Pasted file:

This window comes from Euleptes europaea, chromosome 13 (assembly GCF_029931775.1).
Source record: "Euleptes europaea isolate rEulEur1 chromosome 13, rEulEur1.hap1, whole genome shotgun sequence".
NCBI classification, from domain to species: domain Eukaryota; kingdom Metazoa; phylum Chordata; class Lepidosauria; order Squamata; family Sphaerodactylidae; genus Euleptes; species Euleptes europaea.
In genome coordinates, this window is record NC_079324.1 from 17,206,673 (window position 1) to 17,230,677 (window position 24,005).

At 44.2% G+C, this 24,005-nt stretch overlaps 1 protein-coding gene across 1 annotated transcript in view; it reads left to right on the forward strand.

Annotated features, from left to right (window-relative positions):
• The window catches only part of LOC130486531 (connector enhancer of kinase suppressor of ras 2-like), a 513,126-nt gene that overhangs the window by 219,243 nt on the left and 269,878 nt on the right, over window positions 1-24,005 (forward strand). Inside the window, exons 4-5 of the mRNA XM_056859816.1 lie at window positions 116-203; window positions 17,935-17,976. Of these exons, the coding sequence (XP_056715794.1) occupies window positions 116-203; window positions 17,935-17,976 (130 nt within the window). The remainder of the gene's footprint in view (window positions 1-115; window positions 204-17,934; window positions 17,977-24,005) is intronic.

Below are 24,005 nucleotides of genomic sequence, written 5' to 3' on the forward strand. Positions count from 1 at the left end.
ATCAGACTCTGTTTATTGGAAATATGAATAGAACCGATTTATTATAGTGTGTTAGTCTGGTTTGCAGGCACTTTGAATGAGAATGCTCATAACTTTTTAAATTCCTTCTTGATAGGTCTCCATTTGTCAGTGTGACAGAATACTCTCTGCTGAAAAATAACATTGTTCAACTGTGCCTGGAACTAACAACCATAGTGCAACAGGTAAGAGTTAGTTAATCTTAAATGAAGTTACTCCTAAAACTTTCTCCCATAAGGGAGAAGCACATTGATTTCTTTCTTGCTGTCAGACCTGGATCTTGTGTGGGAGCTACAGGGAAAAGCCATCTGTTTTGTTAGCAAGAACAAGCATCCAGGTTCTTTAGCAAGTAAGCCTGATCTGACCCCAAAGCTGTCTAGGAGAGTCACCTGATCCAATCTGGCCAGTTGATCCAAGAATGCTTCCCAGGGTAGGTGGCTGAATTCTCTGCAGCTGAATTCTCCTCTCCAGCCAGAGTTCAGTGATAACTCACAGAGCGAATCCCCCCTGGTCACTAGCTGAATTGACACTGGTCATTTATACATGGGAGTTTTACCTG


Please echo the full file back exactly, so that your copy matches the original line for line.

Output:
This window comes from Euleptes europaea, chromosome 13 (assembly GCF_029931775.1).
Source record: "Euleptes europaea isolate rEulEur1 chromosome 13, rEulEur1.hap1, whole genome shotgun sequence".
NCBI classification, from domain to species: domain Eukaryota; kingdom Metazoa; phylum Chordata; class Lepidosauria; order Squamata; family Sphaerodactylidae; genus Euleptes; species Euleptes europaea.
In genome coordinates, this window is record NC_079324.1 from 17,206,673 (window position 1) to 17,230,677 (window position 24,005).

At 44.2% G+C, this 24,005-nt stretch overlaps 1 protein-coding gene across 1 annotated transcript in view; it reads left to right on the forward strand.

Annotated features, from left to right (window-relative positions):
• The window catches only part of LOC130486531 (connector enhancer of kinase suppressor of ras 2-like), a 513,126-nt gene that overhangs the window by 219,243 nt on the left and 269,878 nt on the right, over window positions 1-24,005 (forward strand). Inside the window, exons 4-5 of the mRNA XM_056859816.1 lie at window positions 116-203; window positions 17,935-17,976. Of these exons, the coding sequence (XP_056715794.1) occupies window positions 116-203; window positions 17,935-17,976 (130 nt within the window). The remainder of the gene's footprint in view (window positions 1-115; window positions 204-17,934; window positions 17,977-24,005) is intronic.

Below are 24,005 nucleotides of genomic sequence, written 5' to 3' on the forward strand. Positions count from 1 at the left end.
ATCAGACTCTGTTTATTGGAAATATGAATAGAACCGATTTATTATAGTGTGTTAGTCTGGTTTGCAGGCACTTTGAATGAGAATGCTCATAACTTTTTAAATTCCTTCTTGATAGGTCTCCATTTGTCAGTGTGACAGAATACTCTCTGCTGAAAAATAACATTGTTCAACTGTGCCTGGAACTAACAACCATAGTGCAACAGGTAAGAGTTAGTTAATCTTAAATGAAGTTACTCCTAAAACTTTCTCCCATAAGGGAGAAGCACATTGATTTCTTTCTTGCTGTCAGACCTGGATCTTGTGTGGGAGCTACAGGGAAAAGCCATCTGTTTTGTTAGCAAGAACAAGCATCCAGGTTCTTTAGCAAGTAAGCCTGATCTGACCCCAAAGCTGTCTAGGAGAGTCACCTGATCCAATCTGGCCAGTTGATCCAAGAATGCTTCCCAGGGTAGGTGGCTGAATTCTCTGCAGCTGAATTCTCCTCTCCAGCCAGAGTTCAGTGATAACTCACAGAGCGAATCCCCCCTGGTCACTAGCTGAATTGACACTGGTCATTTATACATGGGAGTTTTACCTG